Korea Set to Try Again on Carbon Trading, Climate Head Says
South Korea, the fastest-growing emitter among rich nations, will try again to pass a bill that sets up emissions trading in 2015 and allows lawmakers to work out details later this year, a top climate official said.
The country, which delayed a decision on Feb. 27 about legislation to start cap-and-trade, is working to reschedule the vote, with a target of April or May, Nam Kwang Hee, director general of the Presidential Committee on Green Growth, said in an interview. The main parties have agreed that emissions trading will reduce greenhouse gases linked to climate change, so the debate is focused on “procedures,” said Nam, 51.
“Ruling and opposition parties shared the conviction that the bill is needed,” he said. “It’s a matter of procedure whether the assembly holds session for voting in April or May.”
South Korea would follow Australia and New Zealand as the third country in the Asia Pacific region to use a cap and trade, a system that lets emitters buy and sell a fixed number of pollution permits. The Federation of Korean Industries and the Korea Chamber of Commerce & Industry, the nation’s largest business lobbies, have asked the government to delay the plan, saying it will increase costs and make them less competitive against countries that don’t charge for emissions.
“We don’t think our legislation pace is slow,” Nam said, noting that Australia took several years to overcome political opposition and pass legislation in 2011 that establishes a cap and trade system in 2015.
Tony Abbott, Australia’s opposition leader, has vowed to repeal climate legislation if he is elected in 2013. Australia’s upper house of parliament voted in November to support Prime Minister Julia Gillard’s plan to impose a carbon price of A$23 ($24.40) a ton for carbon discharges starting in July 2012, before cap and trade starts three years later.
“Our case is different from Australia, as ruling and opposition parties are supporting the bill,” Nam said.
Lawmakers hope to avoid the “worst-case scenario” for South Korea, he said. If the assembly doesn’t hold a session by the end of May, the government would face having to start over on the climate bill. All unfinished bills would be abolished when a new National Assembly is formed in June, Nam said.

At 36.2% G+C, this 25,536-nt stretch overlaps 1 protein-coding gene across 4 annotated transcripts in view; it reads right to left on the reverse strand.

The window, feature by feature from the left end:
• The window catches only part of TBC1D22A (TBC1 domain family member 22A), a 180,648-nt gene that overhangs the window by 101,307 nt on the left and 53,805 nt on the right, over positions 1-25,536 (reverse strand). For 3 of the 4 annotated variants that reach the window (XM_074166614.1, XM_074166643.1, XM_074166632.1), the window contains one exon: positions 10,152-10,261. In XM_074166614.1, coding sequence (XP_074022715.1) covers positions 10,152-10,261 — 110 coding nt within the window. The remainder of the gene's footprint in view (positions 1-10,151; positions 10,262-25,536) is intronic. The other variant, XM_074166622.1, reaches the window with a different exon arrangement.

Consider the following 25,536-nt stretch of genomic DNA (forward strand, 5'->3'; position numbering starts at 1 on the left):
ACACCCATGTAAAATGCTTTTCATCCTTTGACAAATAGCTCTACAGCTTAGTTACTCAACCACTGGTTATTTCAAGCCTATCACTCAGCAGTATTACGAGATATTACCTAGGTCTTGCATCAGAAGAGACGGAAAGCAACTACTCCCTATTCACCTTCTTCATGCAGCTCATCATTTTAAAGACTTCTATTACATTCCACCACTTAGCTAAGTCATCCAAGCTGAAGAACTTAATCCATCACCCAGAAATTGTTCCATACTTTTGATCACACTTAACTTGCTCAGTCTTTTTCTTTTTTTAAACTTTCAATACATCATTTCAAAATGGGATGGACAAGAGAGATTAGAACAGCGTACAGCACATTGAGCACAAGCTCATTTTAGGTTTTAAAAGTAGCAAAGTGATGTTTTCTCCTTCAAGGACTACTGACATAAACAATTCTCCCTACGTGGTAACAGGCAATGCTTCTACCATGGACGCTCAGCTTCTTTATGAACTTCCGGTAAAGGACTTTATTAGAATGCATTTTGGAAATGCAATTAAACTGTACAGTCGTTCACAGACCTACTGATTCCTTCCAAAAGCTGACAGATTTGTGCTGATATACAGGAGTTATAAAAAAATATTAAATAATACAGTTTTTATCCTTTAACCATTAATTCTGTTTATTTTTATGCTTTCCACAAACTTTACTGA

Fastest Growing Emitter
South Korea’s greenhouse-gas emissions jumped to about 640 million tons in 2011 from 350 million metric tons in 1990, making it the fastest-growing pollution source among 34 nations in the Organization for Economic Cooperation and Development, Bloomberg New Energy Finance said in Feb. 9 report.
Lawmakers agreed at a multiparty panel of the assembly last month on the need to create a market to help reduce carbon- dioxide discharges. The assembly’s Legislation and Judiciary Committee, in a review of the carbon bill, set back a final vote scheduled for Feb. 27, saying it left too many details to be resolved after the law is passed.
The government submitted a revised bill on March 2, specifying that emission limits will apply to companies emitting more than 125,000 metric tons of carbon dioxide a year or workplaces having 25,000 metric tons of emissions a year. Park Jun Seon, a member of parliament who chaired the session this month of the legislation committee, accepted the revision, leaving a final vote for legislation when the assembly holds another session.
If the assembly passes the bill, the government will have six months to determine the main operating details before the law takes effect, Nam said. The specifics to be resolved include setting up an exchange for trading pollution permits, how many permits should be allocated without charge, and how United Nations emission credits, also known as offsets, can be used in the program.
Australian lawmakers agreed to let emitters use UN offsets, awarded for spending to cut emissions in less-developed countries, for as much as half of their reductions. Credits for delivery in December rose 1.8 percent to 3.87 euros ($5.10) today on the ICE Futures Europe exchange in London. They are down 70 percent from a year ago on concern about oversupply.
President Lee Myung Bak’s government set a target in November 2009 to cut emissions by 30 percent from forecast levels by the end of the decade. The country announced this voluntary target at the United Nations climate summit in Copenhagen in December 2009.
The ruling party, New Frontier, has a majority of 174 seats in the assembly, indicating it can pass climate legislation even without the backing of opposition parties. A new assembly is scheduled to be formed in June after April 11 elections, where two main opposition parties formed a coalition against the ruling party to win.
South Korea imposed reduction goals in October 2011 on 458 polluters, calling for them to manage their emissions starting this year. They range from factories, buildings and livestock farms that produce at least 25,000 tons of carbon dioxide a year.
The South Korean and Indonesian governments are in talks over a reforestation deal, potentially easing pressure on big emitters covered by the cap-and-trade plan.
As soon as the Indonesian government selects a location, the Korean government plans to plant trees for a demonstration project that would earn greenhouse gas emission credits. The project is being led by Korea Forest Service, according to Cho Nam Seong, deputy director of the Daejon, South Korea-based state organization.
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